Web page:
Only four years married, and Greta already started sneaking away from the house in the dark. Her husband Darius, the roman governor of the province of Dacia would go looking for her, but by the time he found her, she should be finished with her task and on the road home. Greta pulled the hood of her cloak over her face. She was the woman of the ways for the Dacians, called a druid among the Celts, and the wise woman of Dacia for the Romans as declared by Marcus Aurelius himself. It was a triple whammy which meant she could not hide in a crowd, any crowd. But this task felt important, so she covered herself as well as she could with her red cloak and hood, and tried to go unseen through the early hours before dawn. She feared Darius might try to stop the others if he found out what they were planning. He would certainly try to stop Greta if she had any thoughts about going with them.
Greta had no such thoughts. She just entered her eighth month with child number two. A daughter to go with her son. She smiled about that the whole way, and to her credit, she only once thought the others could have timed things better. She also tried concentrating on what was to come as her faithful Centurion Alesander led the ox cart along the new forest road. He would follow her to hell if that was where she was going.
They arrived late in the afternoon at the Celtic village of the Bear Clan. Greta rested at Mayor Baran’s house, as was her custom. Several men came to pay their respects, but Baran’s wife turned the rest away. The woman knew full well what the eighth month could be like.
In the wee hours before dawn, Greta got up and went out to the new stables beside the new inn. The Dacian who ran the place made a home brewed ale which seemed very popular with his Gaelic patrons. This was a good thing, Greta thought. Dacians, Celts, and Romans needed to mingle and not be so divided.
She made herself as comfortable as she could on a small stool. She waited, but she did not have to wait long. She heard a bang.
“Shhh! Quiet.” She heard a woman’s voice, one that Greta knew very well.
“Oh shush yourself, you old biddy,” the response came out of the dark.
“Old goat,” the woman came right back. “I hope that was your head and it knocked some sense into you.”
“It was my toe,” the man responded. “And if it wasn’t hurting I would use it to kick your butt.”
“Quiet, both of you,” a young woman spoke. “If you two don’t stop making love we’ll never get anywhere.” She called it right, and Greta heard a young man laugh.
“Ahem!” Greta cleared her throat. “Over here,” she said. She just turned twenty-two, a young mother in her prime. She could have easily gone to them, eighth month or not, but why? Let them find her. “Over here,” she repeated. They knew her voice, too.
Berry and Fae were the first to come out of the shadows. They came timidly, holding hands as sisters should. The odd thing was no one looking at them would imagine they were sisters, much less twins. Berry looked to be seventeen, and though fully human, she still reflected the beauty of the fairy blood she once bore. Fae now had all of the fairy blood, the inheritance of their half-blood father, which made her much smaller, but a fine-looking dwarf woman in her way, and a bit of an imp besides, a match for Hobknot, the grumpy old hobgoblin of the hardwood. She was seventy years old. They both were, but that is a very long story.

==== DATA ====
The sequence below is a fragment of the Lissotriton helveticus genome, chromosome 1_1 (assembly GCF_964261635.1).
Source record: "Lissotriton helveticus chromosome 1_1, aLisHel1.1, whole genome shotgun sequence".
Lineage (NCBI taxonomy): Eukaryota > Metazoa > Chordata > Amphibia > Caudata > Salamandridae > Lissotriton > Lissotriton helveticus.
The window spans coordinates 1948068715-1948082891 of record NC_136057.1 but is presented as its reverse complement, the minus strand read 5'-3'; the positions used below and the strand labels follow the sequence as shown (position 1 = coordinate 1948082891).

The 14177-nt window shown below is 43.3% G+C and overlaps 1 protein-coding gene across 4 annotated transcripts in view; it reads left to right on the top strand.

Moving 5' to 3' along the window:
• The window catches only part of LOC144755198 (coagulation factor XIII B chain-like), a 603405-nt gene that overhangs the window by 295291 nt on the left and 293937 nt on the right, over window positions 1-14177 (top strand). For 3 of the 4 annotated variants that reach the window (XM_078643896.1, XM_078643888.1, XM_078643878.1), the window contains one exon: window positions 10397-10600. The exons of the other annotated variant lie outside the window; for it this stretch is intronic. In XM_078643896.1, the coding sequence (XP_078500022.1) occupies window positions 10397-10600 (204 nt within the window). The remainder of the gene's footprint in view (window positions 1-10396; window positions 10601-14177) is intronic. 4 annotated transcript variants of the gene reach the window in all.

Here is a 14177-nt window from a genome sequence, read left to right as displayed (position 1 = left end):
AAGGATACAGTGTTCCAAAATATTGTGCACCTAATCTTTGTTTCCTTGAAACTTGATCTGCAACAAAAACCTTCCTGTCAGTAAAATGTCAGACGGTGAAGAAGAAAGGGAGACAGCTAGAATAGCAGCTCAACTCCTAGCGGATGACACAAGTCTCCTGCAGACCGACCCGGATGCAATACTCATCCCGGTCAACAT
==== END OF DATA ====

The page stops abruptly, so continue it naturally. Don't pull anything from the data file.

Hans and Hobknot came behind with Hobknot’s mouth running. “I told you it was no good sneaking off.”
“And I told you I was not going without saying goodbye to my sister,” Hans said. “But I was not worried. I knew I would see her.”
“Oh, you did?” Greta got up slowly. “Hansel.” She reached out and Hans came quickly to help her to her feet. She hugged him and whispered three words in his ear. She made him repeat the words over and over until he could say them perfectly. Meanwhile, she hugged all of the others, including Hobknot who turned a perfect red and covered his face with his hands in case she thought of giving him a kiss.
“So, where is your father?” Greta asked Fae and Berry.
“Of course she knows,” Fae said with certainty.
“From the dragon village we go north.” Berry spoke as if repeating a lesson. “We must go over the Toothless Mountain and beyond the Way of the Winds. Through the pass called the Ogre’s Jaw which is the only way through the Rumbling Ridge. Down the other side, we go through the Forest of Fire and pass the Lake of Gold which must be on our left hand. We must go through the Swamp of Sorrows until we reach the river called Heartbreak. From there we travel down the river beyond the Giant Rock and the Troll’s Eyes until we see the Mouth of the Dragon. The Mouth will take us under the Heart of the Goddess by the Road of Dreams and at last, at the end of the road, we will find the Broken Dome of the Ancient Master. It is there that a secret door leads to the Land of the Lost, and our father is there, still living among the lost.
“North over the Transylvanian Alps and plateau to the Ukraine. How far, then? To Kiev? All the way to Moscva?” Greta translated. “Sounds exciting, and complicated,” she said. “You will remember all that?”
“Oh, yes, Mother Greta. I will not forget,” Berry said.
“We will remember,” Fae insisted. “We seek our father’s blessing on our marriages.”
“You and Hobknot,” Greta teased, and Hobknot spun around several times in embarrassment before he settled on a spot with his back to them all. He turned scarlet.
“You didn’t have to tell her that part,” Hobknot protested. “Make me sound like a love-sick puppy.”
“But you are.” Fae, Berry and Hans all said more or less the same thing in near unison and then laughed.